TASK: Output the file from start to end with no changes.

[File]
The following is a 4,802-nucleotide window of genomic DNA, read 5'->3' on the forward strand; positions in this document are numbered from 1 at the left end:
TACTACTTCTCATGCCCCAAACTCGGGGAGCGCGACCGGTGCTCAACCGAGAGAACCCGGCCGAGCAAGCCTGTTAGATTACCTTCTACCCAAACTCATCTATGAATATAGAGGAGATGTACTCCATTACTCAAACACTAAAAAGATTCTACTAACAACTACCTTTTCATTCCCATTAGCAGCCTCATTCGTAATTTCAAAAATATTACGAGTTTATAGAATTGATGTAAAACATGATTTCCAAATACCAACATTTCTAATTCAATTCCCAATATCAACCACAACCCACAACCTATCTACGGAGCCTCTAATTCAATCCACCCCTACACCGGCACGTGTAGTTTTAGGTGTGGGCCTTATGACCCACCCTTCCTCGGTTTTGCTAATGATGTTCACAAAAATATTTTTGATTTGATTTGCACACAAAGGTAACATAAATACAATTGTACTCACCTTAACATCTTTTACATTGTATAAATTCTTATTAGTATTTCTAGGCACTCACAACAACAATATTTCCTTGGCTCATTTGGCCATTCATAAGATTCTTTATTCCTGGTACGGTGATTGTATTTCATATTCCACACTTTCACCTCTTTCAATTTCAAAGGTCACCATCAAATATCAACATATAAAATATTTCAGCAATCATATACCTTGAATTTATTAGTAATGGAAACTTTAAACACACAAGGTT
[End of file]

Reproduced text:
The following is a 4,802-nucleotide window of genomic DNA, read 5'->3' on the forward strand; positions in this document are numbered from 1 at the left end:
TACTACTTCTCATGCCCCAAACTCGGGGAGCGCGACCGGTGCTCAACCGAGAGAACCCGGCCGAGCAAGCCTGTTAGATTACCTTCTACCCAAACTCATCTATGAATATAGAGGAGATGTACTCCATTACTCAAACACTAAAAAGATTCTACTAACAACTACCTTTTCATTCCCATTAGCAGCCTCATTCGTAATTTCAAAAATATTACGAGTTTATAGAATTGATGTAAAACATGATTTCCAAATACCAACATTTCTAATTCAATTCCCAATATCAACCACAACCCACAACCTATCTACGGAGCCTCTAATTCAATCCACCCCTACACCGGCACGTGTAGTTTTAGGTGTGGGCCTTATGACCCACCCTTCCTCGGTTTTGCTAATGATGTTCACAAAAATATTTTTGATTTGATTTGCACACAAAGGTAACATAAATACAATTGTACTCACCTTAACATCTTTTACATTGTATAAATTCTTATTAGTATTTCTAGGCACTCACAACAACAATATTTCCTTGGCTCATTTGGCCATTCATAAGATTCTTTATTCCTGGTACGGTGATTGTATTTCATATTCCACACTTTCACCTCTTTCAATTTCAAAGGTCACCATCAAATATCAACATATAAAATATTTCAGCAATCATATACCTTGAATTTATTAGTAATGGAAACTTTAAACACACAAGGTT